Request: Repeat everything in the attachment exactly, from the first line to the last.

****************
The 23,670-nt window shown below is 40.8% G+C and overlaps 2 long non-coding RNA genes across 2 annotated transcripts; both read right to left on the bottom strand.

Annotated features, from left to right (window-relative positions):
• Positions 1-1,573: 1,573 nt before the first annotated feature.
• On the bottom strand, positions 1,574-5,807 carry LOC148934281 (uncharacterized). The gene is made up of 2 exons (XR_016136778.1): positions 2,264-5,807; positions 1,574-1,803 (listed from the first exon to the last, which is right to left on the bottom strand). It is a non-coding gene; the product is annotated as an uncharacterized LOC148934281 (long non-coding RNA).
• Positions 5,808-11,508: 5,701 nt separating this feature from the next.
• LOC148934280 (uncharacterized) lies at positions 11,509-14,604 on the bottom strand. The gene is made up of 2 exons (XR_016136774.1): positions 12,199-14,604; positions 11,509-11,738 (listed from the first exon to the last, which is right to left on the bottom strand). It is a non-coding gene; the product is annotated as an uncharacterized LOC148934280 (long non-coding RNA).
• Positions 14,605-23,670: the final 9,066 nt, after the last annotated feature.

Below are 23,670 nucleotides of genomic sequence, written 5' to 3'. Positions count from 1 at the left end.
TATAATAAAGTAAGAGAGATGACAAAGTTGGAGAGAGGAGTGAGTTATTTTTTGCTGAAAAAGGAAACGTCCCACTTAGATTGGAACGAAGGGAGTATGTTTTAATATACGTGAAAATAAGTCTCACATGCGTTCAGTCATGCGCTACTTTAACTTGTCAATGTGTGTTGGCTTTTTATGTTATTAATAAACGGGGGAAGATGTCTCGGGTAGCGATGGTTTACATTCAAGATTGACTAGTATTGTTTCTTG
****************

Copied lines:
The 23,670-nt window shown below is 40.8% G+C and overlaps 2 long non-coding RNA genes across 2 annotated transcripts; both read right to left on the bottom strand.

Annotated features, from left to right (window-relative positions):
• Positions 1-1,573: 1,573 nt before the first annotated feature.
• On the bottom strand, positions 1,574-5,807 carry LOC148934281 (uncharacterized). The gene is made up of 2 exons (XR_016136778.1): positions 2,264-5,807; positions 1,574-1,803 (listed from the first exon to the last, which is right to left on the bottom strand). It is a non-coding gene; the product is annotated as an uncharacterized LOC148934281 (long non-coding RNA).
• Positions 5,808-11,508: 5,701 nt separating this feature from the next.
• LOC148934280 (uncharacterized) lies at positions 11,509-14,604 on the bottom strand. The gene is made up of 2 exons (XR_016136774.1): positions 12,199-14,604; positions 11,509-11,738 (listed from the first exon to the last, which is right to left on the bottom strand). It is a non-coding gene; the product is annotated as an uncharacterized LOC148934280 (long non-coding RNA).
• Positions 14,605-23,670: the final 9,066 nt, after the last annotated feature.

Below are 23,670 nucleotides of genomic sequence, written 5' to 3'. Positions count from 1 at the left end.
TATAATAAAGTAAGAGAGATGACAAAGTTGGAGAGAGGAGTGAGTTATTTTTTGCTGAAAAAGGAAACGTCCCACTTAGATTGGAACGAAGGGAGTATGTTTTAATATACGTGAAAATAAGTCTCACATGCGTTCAGTCATGCGCTACTTTAACTTGTCAATGTGTGTTGGCTTTTTATGTTATTAATAAACGGGGGAAGATGTCTCGGGTAGCGATGGTTTACATTCAAGATTGACTAGTATTGTTTCTTG